Sainsbury’s is forging ahead with its digital strategy as it awaits the sign off on its Argos buyout from the Competitions and Markets Authority (CMA), having noted a rise in online orders amid what was a disappointing year for sales.
The grocer posted a near 14 per cent fall in annual profits and a fall in underlying pre-tax profits to £587m from £681m for the year to 12 March today (4 May).
It’s another sign of the continued challenging conditions of the retail sector, both within grocery and outside. With effects of BHS’ administration still rippling through the industry, Sainsbury’s boss Mike Coupe said it would not stand still as it anticipates more shoppers to turn to digital channels for their shopping needs.
“Retail doesn’t stand still,” he said. "Stand still and you’ll get taken over by competitive dynamics. [What we’ve created with the Argos buyout] is a sweet spot of where customers are moving too.”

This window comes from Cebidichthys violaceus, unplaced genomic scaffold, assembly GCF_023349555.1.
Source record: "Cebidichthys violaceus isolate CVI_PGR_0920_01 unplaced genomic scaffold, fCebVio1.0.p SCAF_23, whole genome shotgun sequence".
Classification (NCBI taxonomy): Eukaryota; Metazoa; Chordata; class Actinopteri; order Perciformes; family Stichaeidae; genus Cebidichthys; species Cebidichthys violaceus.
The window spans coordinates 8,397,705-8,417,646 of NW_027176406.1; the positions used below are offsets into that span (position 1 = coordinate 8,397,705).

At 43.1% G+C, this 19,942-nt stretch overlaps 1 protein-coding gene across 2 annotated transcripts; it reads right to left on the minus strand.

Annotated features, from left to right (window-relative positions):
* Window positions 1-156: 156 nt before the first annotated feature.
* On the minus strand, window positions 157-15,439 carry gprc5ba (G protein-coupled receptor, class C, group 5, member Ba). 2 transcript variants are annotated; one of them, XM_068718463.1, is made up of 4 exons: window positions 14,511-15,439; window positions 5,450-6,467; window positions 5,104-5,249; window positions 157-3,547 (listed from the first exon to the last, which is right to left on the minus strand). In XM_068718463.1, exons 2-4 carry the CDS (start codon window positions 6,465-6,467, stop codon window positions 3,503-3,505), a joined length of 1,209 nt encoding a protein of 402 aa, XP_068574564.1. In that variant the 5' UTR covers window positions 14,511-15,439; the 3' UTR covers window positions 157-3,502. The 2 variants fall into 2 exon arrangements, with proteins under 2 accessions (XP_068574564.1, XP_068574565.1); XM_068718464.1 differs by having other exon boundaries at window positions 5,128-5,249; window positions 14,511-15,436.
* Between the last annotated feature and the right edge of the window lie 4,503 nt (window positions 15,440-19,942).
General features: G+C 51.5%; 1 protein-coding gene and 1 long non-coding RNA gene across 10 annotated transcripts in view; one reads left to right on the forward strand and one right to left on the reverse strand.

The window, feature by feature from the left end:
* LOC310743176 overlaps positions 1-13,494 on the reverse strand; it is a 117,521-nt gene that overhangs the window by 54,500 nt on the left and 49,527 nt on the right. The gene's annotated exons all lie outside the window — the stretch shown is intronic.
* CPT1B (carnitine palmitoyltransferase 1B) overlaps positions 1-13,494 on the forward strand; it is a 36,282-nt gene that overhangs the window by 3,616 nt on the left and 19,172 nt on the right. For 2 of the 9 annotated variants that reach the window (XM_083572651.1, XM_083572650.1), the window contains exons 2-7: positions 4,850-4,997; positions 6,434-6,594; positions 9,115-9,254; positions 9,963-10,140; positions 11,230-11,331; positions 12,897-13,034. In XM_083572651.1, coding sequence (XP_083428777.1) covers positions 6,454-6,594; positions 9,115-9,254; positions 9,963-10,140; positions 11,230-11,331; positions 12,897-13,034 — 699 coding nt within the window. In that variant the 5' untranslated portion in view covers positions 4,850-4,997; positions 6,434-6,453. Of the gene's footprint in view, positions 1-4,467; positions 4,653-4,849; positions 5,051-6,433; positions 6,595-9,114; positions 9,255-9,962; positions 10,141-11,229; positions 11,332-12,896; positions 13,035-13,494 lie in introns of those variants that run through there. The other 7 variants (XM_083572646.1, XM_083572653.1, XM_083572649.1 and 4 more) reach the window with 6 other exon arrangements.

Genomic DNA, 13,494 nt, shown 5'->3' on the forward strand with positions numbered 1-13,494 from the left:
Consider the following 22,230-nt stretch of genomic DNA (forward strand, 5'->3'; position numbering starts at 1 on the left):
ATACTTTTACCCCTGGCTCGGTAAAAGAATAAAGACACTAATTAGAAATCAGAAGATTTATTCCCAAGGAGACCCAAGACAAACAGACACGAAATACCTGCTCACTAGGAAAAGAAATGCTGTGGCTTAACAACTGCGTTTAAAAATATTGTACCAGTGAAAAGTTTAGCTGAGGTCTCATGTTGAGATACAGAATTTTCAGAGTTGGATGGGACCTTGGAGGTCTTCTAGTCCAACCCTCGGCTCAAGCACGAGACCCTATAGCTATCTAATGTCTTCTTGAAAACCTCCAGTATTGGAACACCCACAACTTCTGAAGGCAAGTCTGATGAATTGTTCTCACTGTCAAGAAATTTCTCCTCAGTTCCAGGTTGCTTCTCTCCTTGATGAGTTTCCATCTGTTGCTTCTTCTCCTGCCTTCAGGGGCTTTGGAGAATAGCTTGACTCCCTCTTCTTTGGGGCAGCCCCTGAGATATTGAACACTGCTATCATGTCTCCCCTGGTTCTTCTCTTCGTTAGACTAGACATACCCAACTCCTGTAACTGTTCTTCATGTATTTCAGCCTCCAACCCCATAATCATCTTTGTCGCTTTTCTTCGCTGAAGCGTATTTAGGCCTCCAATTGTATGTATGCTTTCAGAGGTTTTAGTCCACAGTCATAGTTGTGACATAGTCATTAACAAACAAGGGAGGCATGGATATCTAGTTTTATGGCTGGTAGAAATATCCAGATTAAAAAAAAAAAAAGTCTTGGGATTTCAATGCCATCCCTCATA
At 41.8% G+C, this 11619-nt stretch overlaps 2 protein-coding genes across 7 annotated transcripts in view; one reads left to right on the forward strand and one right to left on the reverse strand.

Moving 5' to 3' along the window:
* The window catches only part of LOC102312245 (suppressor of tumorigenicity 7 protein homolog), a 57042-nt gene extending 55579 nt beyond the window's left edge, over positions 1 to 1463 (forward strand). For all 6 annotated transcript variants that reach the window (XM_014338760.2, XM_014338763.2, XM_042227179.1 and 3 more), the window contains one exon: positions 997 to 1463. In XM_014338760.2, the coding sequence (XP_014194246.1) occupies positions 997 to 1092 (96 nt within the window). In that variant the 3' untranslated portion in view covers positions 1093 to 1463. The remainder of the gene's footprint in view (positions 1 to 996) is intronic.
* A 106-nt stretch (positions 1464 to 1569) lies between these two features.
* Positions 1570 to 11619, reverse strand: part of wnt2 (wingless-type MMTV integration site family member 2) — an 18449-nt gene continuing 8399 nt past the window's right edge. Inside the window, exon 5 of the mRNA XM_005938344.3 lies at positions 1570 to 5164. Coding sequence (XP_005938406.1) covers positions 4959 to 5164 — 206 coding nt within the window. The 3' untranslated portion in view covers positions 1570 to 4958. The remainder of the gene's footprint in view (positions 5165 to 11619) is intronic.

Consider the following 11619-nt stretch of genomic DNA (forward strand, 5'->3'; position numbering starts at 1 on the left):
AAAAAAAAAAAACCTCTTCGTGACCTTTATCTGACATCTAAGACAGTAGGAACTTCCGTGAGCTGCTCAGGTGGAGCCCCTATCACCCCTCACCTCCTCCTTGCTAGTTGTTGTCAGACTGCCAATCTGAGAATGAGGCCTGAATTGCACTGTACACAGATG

The retailer couldn’t be drawn further on plans for Argos beyond what it’s already revealed in the lead up to its £1.4bn offer for the brand being accepted. It wants to "create a food and non-food retailer of choice for customers" which will be bigger than Amazon, John Lewis and M&S and, thanks to Argos’ delivery infrastructure, be able to get goods to customers faster than ever before.
Last year its online sales were up nine per cent while orders also up 15 per cent, a trajectory it will be hoping to expedite given that the combined entity will reach 40 per cent of the UK population. In anticipation, yesterday it announced that it would double the number of click & collect sites in its store car parks over the next 12 months to take the total number to 200.
A number of store refurbishments have also been planned for the coming year which will see it introduce some elements from its 6 digital concept stores set up last year, including a mobile app which can help in-store shoppers find items and check out as well as a ‘mission-based’ layout for convenience.
“We’re pleased with results and performance,” Coupe continued. “We’re pushing the boundaries of what we can understand and achieve.”
In the mean time the business will continue to shift its pricing strategy away from promotions – something that it’s previously claimed is working well – and towards regular low prices whilst also pushing its ‘quality’ values.
Coupe said: “There’s now very little difference to mainstream prices and the discounters [Aldi and Lidl]. So we’ll continue to invest in targeted prices but we’re also investing in service and online.”